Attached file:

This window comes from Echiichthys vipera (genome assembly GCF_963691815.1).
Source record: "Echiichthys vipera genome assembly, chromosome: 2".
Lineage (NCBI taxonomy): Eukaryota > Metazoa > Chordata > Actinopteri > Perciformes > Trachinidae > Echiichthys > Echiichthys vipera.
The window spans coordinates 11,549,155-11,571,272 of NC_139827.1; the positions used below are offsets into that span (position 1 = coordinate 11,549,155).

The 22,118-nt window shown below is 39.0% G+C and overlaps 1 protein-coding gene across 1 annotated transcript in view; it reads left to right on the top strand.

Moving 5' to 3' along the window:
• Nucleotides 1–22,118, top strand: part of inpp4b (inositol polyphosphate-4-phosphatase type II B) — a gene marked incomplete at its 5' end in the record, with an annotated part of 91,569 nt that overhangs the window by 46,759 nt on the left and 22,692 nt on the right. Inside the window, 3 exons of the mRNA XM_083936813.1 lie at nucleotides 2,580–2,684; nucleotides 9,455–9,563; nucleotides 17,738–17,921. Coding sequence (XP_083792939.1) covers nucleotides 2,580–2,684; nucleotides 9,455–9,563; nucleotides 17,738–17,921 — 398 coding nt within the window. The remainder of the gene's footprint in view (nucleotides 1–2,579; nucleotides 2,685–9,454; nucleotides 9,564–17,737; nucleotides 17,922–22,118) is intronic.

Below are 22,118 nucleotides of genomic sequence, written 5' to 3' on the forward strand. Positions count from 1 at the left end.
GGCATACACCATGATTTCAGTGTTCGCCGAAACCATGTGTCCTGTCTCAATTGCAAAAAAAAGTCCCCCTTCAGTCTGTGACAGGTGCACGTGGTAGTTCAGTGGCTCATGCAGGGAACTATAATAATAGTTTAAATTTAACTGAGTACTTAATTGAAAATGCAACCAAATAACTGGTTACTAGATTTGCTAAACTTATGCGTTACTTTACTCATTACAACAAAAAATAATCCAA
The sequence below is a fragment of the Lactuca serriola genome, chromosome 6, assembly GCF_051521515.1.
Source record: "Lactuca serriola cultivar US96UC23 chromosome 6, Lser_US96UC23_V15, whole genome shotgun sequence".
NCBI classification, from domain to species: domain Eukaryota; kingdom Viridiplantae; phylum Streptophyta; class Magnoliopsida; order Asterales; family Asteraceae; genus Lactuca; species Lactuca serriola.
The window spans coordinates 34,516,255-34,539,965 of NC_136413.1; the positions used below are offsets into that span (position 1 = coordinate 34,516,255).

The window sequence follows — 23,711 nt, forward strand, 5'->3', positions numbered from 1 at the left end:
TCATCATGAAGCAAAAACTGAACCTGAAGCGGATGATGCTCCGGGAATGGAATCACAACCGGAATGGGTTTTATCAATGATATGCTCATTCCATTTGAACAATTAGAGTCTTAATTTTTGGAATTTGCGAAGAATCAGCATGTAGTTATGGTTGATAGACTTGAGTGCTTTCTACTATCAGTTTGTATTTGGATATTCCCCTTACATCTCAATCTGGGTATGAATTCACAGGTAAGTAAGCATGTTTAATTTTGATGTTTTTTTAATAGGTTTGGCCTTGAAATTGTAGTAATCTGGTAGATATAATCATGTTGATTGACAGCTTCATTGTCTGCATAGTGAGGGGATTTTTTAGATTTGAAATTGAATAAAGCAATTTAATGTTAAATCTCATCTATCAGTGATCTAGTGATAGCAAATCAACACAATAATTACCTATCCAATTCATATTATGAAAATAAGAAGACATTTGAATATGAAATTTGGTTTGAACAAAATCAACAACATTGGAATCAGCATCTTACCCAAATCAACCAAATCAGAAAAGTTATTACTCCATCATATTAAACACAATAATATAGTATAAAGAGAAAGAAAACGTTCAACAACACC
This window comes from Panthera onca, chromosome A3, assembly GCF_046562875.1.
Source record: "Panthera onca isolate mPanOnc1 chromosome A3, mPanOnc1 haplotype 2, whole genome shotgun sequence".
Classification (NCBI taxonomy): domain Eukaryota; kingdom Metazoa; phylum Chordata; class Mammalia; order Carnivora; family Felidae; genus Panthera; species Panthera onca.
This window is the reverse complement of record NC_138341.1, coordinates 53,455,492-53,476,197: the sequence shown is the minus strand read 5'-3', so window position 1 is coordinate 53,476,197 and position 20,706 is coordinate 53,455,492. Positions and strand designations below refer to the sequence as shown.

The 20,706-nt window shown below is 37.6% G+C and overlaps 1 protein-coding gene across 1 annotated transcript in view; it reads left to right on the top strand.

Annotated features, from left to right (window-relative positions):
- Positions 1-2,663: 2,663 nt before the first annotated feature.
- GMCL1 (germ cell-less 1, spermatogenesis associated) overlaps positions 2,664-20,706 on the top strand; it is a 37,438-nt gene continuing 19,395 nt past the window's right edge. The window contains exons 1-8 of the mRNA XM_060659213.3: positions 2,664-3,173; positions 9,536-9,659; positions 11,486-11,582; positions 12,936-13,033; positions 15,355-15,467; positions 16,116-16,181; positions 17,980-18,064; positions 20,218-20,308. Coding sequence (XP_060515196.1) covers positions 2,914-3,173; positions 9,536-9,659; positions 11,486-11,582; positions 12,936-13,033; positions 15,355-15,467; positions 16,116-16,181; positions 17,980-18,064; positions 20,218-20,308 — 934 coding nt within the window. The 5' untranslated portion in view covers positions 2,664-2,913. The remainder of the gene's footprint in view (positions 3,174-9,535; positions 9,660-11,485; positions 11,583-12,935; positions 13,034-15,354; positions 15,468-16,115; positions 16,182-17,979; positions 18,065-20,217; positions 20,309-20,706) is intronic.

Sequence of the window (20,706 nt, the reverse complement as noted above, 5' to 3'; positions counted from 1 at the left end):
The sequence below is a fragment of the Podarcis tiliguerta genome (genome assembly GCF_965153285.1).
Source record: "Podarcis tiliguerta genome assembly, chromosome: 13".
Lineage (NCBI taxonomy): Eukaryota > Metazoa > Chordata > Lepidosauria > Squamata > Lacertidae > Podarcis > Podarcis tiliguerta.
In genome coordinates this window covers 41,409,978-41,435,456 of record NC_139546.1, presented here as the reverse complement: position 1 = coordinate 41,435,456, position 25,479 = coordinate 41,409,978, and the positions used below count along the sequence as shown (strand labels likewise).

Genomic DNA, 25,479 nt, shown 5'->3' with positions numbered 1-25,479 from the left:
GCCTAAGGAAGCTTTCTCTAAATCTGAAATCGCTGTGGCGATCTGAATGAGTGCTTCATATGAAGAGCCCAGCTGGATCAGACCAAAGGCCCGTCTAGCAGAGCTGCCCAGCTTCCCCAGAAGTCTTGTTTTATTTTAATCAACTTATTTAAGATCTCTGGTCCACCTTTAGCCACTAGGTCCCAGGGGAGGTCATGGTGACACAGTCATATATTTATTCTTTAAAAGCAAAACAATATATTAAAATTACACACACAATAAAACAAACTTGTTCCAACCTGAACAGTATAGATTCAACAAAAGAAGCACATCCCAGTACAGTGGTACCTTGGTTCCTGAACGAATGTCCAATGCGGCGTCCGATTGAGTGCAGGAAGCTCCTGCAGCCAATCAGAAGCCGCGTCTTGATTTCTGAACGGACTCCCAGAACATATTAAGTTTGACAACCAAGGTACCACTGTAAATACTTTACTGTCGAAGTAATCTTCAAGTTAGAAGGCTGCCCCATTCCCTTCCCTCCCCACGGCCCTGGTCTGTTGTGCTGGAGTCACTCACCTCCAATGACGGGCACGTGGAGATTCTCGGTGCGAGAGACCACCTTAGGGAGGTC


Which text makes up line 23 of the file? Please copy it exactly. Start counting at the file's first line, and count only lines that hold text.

- GMCL1 (germ cell-less 1, spermatogenesis associated) overlaps positions 2,664-20,706 on the top strand; it is a 37,438-nt gene continuing 19,395 nt past the window's right edge. The window contains exons 1-8 of the mRNA XM_060659213.3: positions 2,664-3,173; positions 9,536-9,659; positions 11,486-11,582; positions 12,936-13,033; positions 15,355-15,467; positions 16,116-16,181; positions 17,980-18,064; positions 20,218-20,308. Coding sequence (XP_060515196.1) covers positions 2,914-3,173; positions 9,536-9,659; positions 11,486-11,582; positions 12,936-13,033; positions 15,355-15,467; positions 16,116-16,181; positions 17,980-18,064; positions 20,218-20,308 — 934 coding nt within the window. The 5' untranslated portion in view covers positions 2,664-2,913. The remainder of the gene's footprint in view (positions 3,174-9,535; positions 9,660-11,485; positions 11,583-12,935; positions 13,034-15,354; positions 15,468-16,115; positions 16,182-17,979; positions 18,065-20,217; positions 20,309-20,706) is intronic.